Byrne, who has one career drop goal to his name (against Ospreys, in 2017), spoke with me about that Champions Cup end-game. Sitting in his new Ireland World Cup jersey, at the IRFU’s High Performance Centre, 10 weeks after that final, Byrne was asked about the drop goal possibility. “Yeah, it is something you practice. Whether you have the option, or get to do it or not, in a game, that is obviously a completely different conversation.”

In the four truly big Leinster games, this season, Gibson-Park has played 304 of the 325 clocked minutes. He runs that Leinster backline and sets the tone, with Byrne taking a back seat.

With Sexton now retired, it has been Gibson-Park that has stepped up even more in a leadership and tactical sense. “I’ve not consciously done anything to step up,” Gibson-Park says. “It’s just a natural progression for someone of my age – I think I’m the oldest back, now. We’re pretty fortunate to have some wicked leaders in the squad, and it is awesome to just lend my voice to that.”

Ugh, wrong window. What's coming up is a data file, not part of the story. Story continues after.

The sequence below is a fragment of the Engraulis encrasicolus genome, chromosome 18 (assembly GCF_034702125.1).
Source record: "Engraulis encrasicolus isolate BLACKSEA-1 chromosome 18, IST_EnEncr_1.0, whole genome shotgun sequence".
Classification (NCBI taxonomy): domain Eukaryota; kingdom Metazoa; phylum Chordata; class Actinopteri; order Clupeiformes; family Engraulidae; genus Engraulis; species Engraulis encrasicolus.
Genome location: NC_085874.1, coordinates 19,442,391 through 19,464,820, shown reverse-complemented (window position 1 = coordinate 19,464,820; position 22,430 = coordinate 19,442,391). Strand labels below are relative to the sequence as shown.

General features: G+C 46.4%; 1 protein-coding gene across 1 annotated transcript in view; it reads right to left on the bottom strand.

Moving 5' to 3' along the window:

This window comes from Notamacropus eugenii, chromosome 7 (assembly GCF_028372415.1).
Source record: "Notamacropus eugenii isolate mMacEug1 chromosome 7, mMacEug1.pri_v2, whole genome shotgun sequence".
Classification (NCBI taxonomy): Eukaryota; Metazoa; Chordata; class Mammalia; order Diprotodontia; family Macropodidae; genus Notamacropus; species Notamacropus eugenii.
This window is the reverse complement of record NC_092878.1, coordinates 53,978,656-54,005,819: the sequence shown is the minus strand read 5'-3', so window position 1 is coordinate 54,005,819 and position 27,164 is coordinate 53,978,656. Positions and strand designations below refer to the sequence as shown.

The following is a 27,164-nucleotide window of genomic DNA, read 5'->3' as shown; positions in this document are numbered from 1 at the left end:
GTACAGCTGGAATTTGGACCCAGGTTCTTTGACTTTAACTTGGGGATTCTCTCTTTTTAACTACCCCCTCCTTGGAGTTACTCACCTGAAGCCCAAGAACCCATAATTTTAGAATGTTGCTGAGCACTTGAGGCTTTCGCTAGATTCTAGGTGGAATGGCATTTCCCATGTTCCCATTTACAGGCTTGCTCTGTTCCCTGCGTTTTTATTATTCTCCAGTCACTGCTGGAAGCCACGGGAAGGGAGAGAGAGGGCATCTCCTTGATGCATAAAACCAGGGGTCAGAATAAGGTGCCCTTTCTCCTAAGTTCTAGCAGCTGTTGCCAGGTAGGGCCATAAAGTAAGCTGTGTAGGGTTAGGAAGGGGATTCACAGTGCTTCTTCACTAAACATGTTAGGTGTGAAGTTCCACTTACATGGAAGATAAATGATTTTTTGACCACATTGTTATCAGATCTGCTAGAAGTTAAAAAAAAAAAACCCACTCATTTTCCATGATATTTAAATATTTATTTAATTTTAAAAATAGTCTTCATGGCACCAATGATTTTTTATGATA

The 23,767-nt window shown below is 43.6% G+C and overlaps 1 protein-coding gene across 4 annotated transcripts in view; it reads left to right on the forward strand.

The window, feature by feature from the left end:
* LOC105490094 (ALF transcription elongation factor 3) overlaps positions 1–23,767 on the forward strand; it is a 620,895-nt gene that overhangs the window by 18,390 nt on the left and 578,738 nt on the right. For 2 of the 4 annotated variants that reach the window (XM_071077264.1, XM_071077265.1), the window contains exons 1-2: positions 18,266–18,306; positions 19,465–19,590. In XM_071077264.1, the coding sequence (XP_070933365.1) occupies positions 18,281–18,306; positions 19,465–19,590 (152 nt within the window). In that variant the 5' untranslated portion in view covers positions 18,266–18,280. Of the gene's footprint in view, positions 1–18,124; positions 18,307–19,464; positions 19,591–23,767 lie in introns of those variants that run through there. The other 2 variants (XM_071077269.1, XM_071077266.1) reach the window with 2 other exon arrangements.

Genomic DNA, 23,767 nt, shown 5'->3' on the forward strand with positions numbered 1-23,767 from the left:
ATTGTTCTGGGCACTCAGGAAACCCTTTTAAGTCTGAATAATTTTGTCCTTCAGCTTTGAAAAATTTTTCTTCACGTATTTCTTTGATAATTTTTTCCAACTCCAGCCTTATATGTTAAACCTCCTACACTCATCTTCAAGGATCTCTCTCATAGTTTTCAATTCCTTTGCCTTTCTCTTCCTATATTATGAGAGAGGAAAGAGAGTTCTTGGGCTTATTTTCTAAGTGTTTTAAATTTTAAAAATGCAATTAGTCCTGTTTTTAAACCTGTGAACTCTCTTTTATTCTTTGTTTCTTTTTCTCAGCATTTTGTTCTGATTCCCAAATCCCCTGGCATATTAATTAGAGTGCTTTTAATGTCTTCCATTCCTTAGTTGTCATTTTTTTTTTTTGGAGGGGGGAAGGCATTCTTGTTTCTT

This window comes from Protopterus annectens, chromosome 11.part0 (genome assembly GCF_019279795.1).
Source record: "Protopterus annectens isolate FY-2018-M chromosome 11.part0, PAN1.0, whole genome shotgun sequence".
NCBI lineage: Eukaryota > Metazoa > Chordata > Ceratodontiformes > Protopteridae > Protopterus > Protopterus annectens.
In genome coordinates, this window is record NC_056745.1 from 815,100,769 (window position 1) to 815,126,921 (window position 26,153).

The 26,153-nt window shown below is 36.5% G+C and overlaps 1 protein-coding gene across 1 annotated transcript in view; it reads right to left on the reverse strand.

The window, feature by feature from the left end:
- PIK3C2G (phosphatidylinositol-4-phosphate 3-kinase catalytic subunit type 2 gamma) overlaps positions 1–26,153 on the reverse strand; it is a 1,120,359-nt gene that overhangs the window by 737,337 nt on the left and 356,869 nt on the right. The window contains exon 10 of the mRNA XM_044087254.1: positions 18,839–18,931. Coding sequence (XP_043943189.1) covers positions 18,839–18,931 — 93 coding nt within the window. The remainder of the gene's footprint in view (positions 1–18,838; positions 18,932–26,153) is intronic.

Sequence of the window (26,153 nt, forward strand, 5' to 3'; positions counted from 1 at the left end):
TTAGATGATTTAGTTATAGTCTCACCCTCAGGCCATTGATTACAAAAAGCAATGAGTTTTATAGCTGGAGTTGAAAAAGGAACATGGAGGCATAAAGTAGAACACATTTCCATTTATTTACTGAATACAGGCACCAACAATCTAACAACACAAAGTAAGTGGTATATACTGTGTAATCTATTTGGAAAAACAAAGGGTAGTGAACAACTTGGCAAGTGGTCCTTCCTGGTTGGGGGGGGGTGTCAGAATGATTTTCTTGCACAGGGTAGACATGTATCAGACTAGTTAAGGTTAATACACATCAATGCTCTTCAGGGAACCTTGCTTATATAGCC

In the four truly big Leinster games, this season, Gibson-Park has played 304 of the 325 clocked minutes. He runs that Leinster backline and sets the tone, with Byrne taking a back seat. He seems to have accepted that is his lot, and backs himself to make the plays when called upon to do so. It is not how Sexton used to do it, but this is how Byrne has found comfort in the Leinster XV.

Ross and Harry Byrne
Ross and Harry Byrne have been fine servants for Leinster over the years (Photo Harry Murphy/Getty Images)

The 29-year-old made the World Cup squad but Jack Crowley got the drop on him in France and won the faith of Andy Farrell. When the 2024 Six Nations squad was announced, Ross missed out while younger brother Harry got the call. Farrell does not seem fully convinced, either, so Byrne is back to being all in with Leinster. Asked if he felt this was now ‘your team’, he scoffed – “It’s not my team, it’s the players’ team… I’ve been playing 10 and driving it a lot. Hopefully I can do that again, this week, and put us in the right places, at the right time.”